Assuming that the policy "speaks" as of every day of its effective life, we must still determine whether, upon those days, the policy conflicts with the provisions of the statute. The statute provides that no policy shall be issued or delivered [201 Cal. App. 2d 89] without the inculpating provision for liability. The policy had been issued and delivered long previously to the statutory enactment; the date for the clash of contract clause and statute had accordingly passed. Thus even if the policy spoke as of every day of its term, the statute spoke only for the day of the policy's issuance and delivery. On that day no battle-line was drawn between policy and statute because there was no such statute and, of course, no "conflict." On the other hand, to say that the words "issued and delivered" refer to a future "issuance" and "delivery" of the policy upon every subsequent day of its life is to torture the meaning of simple and direct language.

As we have noted, appellants secondly complain that Condition 25 is useless unless we inject some meaning or effectiveness into it; appellants say it must mean more than that the policy conforms to statute, a requirement of law in any event. The trial court found that the purpose of the condition was to avoid the necessity of discarding printed policies whose terms did not conform to legislative changes effected after such printing. In any case, the inclusion of a "useless" provision is no warrant for varying the meaning of effective language. As we have said, the statutory requirement related to the date of the issuance of the policy and the "conflict" described in Condition 25 would have had to occur at that time. But the statute had not then been enacted. How can we read Condition 25 to embrace a "conflict" that never took place? Tautology of clause is no license for distortion of language.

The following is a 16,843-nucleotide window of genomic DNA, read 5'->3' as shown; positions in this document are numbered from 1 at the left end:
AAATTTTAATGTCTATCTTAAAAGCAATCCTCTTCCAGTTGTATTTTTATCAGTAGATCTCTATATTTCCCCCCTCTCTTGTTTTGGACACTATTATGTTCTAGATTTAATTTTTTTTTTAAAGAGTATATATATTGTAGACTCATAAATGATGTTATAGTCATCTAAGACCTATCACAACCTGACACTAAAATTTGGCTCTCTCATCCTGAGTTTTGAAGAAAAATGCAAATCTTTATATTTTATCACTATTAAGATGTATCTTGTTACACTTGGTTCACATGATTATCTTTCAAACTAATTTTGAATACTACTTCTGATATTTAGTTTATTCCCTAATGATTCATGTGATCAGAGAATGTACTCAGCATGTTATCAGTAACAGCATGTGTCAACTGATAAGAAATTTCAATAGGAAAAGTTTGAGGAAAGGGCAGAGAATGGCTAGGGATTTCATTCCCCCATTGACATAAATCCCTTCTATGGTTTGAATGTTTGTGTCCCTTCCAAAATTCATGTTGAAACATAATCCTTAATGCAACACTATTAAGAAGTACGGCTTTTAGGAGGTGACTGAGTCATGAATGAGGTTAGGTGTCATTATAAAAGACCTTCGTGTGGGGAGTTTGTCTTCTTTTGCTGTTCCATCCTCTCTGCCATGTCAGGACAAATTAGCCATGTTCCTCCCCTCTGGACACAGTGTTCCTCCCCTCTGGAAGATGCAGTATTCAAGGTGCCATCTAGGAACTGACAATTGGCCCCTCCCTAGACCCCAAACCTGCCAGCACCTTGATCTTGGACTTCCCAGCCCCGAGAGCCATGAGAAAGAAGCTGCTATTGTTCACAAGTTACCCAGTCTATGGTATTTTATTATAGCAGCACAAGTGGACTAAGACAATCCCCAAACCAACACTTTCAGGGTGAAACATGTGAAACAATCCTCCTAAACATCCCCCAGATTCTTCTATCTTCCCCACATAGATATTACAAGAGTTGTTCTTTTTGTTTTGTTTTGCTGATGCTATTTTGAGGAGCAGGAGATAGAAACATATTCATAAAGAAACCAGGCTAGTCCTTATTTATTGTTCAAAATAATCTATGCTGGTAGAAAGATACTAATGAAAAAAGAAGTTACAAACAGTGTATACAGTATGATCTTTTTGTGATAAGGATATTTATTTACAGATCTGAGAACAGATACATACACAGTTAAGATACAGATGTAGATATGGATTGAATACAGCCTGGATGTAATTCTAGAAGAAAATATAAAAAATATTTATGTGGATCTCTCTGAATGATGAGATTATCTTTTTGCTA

Appellants' third argument rests upon the claim that the provision is ambiguous and that all ambiguities must be resolved in favor of the assured. Yet Condition 25 is quite clear upon its face; we cannot import another meaning into it in order to make it ambiguous. Within the area of the language, an ambiguity can occur, but appellants here would rely upon foreign matter, as to the "intent" of the parties, not related to the language itself. (Pendleton v. Ferguson (1940) 15 Cal. 2d 319, 323 [101 P.2d 81, 688].) We cannot import foreign substance to create ambiguity in language inherently clear.

We affirm the judgment.

Bray, P. J., and Sullivan, J., concurred.